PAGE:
Renewable Technology in Mitigating Global Warming in the Residential Sector
According to findings reported in figure 6, the commercial and residential sector accounted for at least 12% of the greenhouse emissions in the US in 2017. To reduce the emission levels, renewable technologies have been adopted as a means of mitigation. This section reviews existing renewable technologies in the residential sector and the benefits and challenges of adopting them.
22.214.171.124 Existent Renewable Technology Solutions in Residential Areas
Baek and Lee (2019) highlight that a common view held in developed countries is that buildings account for a significant proportion of greenhouse emissions. One of the applications in residential buildings that contribute to greenhouse emissions is heating (Mattinen et al., 2014). The researchers further revealed that either air or ground source heat pumps that were deployed in residential buildings led to a higher increase in greenhouse gas emissions when compared to boilers that operated using natural gas. Secondly, electricity generation also consumes high energy levels within the buildings (Enteria et al., 2015). The researchers reported that in the Philippines, the residential sector accounted for a large percentage of the electricity (248.1 kwh per capita = 18.8%) consumed in the country.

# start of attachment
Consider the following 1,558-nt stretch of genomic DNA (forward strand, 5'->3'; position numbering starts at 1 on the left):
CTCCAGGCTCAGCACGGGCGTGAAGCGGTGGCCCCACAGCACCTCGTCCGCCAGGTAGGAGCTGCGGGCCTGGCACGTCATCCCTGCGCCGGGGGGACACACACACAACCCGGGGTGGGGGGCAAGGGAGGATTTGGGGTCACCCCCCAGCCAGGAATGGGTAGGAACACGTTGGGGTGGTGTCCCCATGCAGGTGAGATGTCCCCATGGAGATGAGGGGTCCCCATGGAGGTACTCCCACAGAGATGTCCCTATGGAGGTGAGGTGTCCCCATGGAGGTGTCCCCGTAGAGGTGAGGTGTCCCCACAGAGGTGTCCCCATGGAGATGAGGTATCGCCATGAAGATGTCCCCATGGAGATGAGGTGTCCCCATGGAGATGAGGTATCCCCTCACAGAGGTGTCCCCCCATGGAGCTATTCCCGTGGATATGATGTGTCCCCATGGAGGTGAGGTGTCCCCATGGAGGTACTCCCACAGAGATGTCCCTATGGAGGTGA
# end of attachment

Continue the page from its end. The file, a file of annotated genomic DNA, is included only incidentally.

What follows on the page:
Subsequently, since heating and electricity operations are highly important in the residential sector, diverse strategies have been proposed over the years to both reduce the level of greenhouse gas emissions from buildings and to ensure high energy efficiency. Baek and Lee (2019) observe that a core solution in this regard involves the development of high-performance buildings that utilize renewable energy systems (RES) and related technologies. The US Department of Energy reports similar findings, revealing that technologies such as small solar electric systems, electric wind systems, micro-hydropower systems, and hybrid solar and wind systems are some of the common solutions that can be utilized in the US to reduce existing electricity use.